Sunday, December 30, 2007

Faith According to the Calendar

Faith According to the Calendar
Matthew 2:13 – 23

Now I’m not sure if the message this morning is going to rub the wrong way with some people because it sounds cliché, or if people are going to throw insults my way because I’m going to say that our work of Christmas is not over?

I mean, I know that Christmas really is a lot of work, and so if I suggest that it’s not over, I guess I’m just glad I’m still a student minister and that I can blame it all on not knowing any better. Maybe then you will forgive me for suggesting that this crazy holiday season is not over, that there is more to be done, and that there are more tasks to be completed.

I also fear that this message may not reach some, because it has become cliché. It has become cliché to remind people that we should keep the Christmas spirit all year long. It has become something we write in our Christmas letters, or that Hallmark writes on their Christmas cards, and we generally mean it, be we rarely think about that prospect past…oh probably January 3rd? We live in a world of Wal-marts and Targets where the day after Christmas we sell off Christmas at half-off, and for buy one get one free, and where as soon as the stores open up, despite the mad rush to make all the after-Christmas sales, we are also asked to look forward to the next commercial holiday and start thinking about Valentine’s Day, complete with end caps and special displays offering candy and miniature hearts. As we sit in our living rooms full of green bean casserole and the weird Jell-O thing that our second-cousins brought this year, we watch commercials on TV that remind us we have to start thinking about New Years, we have to start thinking about our New Year’s resolutions to start working out and eating right. Even the church this year, Lent and Easter are very early this year, and the church is asking you to think about Lenten Bible Studies and 40 days of discipline as we prepare for Easter morning.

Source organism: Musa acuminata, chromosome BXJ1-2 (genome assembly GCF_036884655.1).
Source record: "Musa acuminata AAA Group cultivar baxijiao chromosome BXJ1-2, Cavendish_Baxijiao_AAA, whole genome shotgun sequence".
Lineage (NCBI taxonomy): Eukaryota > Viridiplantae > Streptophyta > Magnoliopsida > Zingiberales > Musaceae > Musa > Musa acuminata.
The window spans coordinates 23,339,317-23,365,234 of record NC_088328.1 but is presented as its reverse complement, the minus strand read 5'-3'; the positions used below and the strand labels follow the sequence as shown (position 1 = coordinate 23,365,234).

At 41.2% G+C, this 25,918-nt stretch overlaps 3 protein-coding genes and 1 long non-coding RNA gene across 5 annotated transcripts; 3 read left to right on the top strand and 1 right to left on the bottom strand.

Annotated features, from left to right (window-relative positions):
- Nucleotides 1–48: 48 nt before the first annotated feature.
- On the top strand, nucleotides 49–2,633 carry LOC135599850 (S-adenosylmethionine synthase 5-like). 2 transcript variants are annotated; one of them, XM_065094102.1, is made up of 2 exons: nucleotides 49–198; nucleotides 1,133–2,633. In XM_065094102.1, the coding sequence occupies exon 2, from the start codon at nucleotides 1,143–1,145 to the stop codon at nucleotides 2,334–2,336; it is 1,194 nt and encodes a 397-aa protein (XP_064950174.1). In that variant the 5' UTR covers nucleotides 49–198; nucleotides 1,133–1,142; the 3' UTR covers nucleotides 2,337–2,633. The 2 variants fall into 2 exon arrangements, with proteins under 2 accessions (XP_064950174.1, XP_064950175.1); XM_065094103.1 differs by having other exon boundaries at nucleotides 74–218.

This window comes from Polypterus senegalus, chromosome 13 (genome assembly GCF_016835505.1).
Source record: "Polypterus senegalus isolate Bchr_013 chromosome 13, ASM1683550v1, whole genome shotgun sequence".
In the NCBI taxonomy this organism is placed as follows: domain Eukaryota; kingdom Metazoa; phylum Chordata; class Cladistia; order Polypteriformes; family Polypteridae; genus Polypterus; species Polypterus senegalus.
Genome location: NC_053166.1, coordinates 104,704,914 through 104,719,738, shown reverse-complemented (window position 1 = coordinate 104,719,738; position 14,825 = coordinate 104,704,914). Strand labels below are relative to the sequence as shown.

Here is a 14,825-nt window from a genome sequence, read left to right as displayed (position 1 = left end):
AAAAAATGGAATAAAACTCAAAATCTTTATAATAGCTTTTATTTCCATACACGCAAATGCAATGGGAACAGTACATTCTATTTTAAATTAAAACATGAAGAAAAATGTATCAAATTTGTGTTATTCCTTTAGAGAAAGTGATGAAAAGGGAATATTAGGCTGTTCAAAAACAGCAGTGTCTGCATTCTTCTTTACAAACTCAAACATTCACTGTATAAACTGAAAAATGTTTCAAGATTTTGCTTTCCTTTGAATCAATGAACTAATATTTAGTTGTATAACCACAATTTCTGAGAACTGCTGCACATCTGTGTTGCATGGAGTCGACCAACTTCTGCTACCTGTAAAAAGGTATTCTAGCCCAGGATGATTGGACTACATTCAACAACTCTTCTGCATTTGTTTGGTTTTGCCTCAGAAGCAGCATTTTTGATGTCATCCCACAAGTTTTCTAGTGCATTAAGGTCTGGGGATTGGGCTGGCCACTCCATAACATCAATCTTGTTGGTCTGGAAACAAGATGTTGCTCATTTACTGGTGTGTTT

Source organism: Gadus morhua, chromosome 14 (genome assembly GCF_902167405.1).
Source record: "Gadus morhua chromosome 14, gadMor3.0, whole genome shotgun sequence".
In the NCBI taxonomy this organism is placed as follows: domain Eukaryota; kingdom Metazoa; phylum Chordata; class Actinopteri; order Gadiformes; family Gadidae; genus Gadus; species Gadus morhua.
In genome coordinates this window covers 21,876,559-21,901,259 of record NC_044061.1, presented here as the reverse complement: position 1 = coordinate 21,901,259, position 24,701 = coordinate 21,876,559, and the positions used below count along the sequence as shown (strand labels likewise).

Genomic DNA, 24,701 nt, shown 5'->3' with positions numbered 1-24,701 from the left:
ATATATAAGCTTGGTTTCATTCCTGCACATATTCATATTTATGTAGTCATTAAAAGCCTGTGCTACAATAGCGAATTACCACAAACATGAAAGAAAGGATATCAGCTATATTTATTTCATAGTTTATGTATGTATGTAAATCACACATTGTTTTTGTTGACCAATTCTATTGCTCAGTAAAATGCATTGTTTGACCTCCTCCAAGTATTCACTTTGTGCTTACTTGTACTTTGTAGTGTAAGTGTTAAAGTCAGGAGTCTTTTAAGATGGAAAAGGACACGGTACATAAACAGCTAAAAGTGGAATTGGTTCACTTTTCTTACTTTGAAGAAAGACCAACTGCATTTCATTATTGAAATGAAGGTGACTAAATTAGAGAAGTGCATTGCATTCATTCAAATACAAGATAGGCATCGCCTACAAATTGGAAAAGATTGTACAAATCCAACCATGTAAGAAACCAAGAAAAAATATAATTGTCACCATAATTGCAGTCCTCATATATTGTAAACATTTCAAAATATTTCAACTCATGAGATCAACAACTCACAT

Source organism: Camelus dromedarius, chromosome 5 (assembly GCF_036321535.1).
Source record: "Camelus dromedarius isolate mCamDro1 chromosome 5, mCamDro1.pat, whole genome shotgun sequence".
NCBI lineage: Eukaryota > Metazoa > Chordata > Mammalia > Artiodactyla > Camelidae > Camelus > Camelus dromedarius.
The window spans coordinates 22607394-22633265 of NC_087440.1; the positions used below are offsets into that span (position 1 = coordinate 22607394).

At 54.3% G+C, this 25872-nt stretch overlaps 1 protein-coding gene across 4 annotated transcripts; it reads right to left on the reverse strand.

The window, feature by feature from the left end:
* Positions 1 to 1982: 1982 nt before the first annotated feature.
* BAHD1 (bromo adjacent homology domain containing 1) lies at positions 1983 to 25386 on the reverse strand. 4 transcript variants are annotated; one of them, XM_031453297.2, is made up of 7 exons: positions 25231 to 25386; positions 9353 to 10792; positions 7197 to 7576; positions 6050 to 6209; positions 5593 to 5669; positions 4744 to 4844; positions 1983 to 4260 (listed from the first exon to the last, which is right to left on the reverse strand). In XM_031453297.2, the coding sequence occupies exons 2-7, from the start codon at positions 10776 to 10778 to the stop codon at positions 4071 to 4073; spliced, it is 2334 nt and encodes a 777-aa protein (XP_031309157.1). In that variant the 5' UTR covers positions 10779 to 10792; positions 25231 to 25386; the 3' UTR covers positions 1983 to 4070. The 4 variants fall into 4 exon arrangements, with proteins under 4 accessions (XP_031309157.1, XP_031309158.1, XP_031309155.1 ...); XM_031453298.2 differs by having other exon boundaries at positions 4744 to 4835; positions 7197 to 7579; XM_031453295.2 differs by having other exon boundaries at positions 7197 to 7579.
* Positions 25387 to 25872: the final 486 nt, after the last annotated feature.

Is it all just too much to take in? In that sense, I don’t think it’s too much to ask that we keep celebrating Christmas. In that sense, you should be thanking me that I’m asking you to stay with Christmas and celebrate, rather than moving on to all that faces us in the new year.

We almost have to say something in that manner, something, that keeps Christmas around a little longer, that keeps the spirit of Christmas at least for a few more days. Don’t we? We’ve all been waiting and expecting and preparing during the season of Advent, putting in order, arranging and getting ready for Christmas day and then it happens and we wonder where it went. We make plans and drive hundreds of miles, prepare food for what seems like days, and then its all over, in a matter of hours. Depending on the children in your house, presents may be opened, and Christmas may be over in a matter of 2 minutes and 27 seconds, complete with the wonder of where the additional presents are that need to be opened, because these on the floor just didn’t last long enough.

As many of you know, I was able to travel to Kansas City Christmas this year, and I spent a lot of time with my 5 year old niece and my 3 year old nephew. And part of me wondered the same thing when my nephew Charlie sat on my lap and asked, “is it over? Are we all done?”

Someone once compared Christmas to skydiving. After I heard this comparison, I thought back to my own experience sky-diving and even got out my pictures as I reminisced. Now once you get over the fear that you are jumping out of a perfectly good airplane, and falling thousands of feet to the ground with a backpack that is intended to save your life and make it all better…Christmas really is like that sense of freedom you feel when you jump out of the airplane & are free-falling through the air. You feel the wind on your face & you can see the beauty of God’s world – seemingly the entire world. You can in fact see the curvature of the earth when you are up that high – it is an absolute beautiful sight.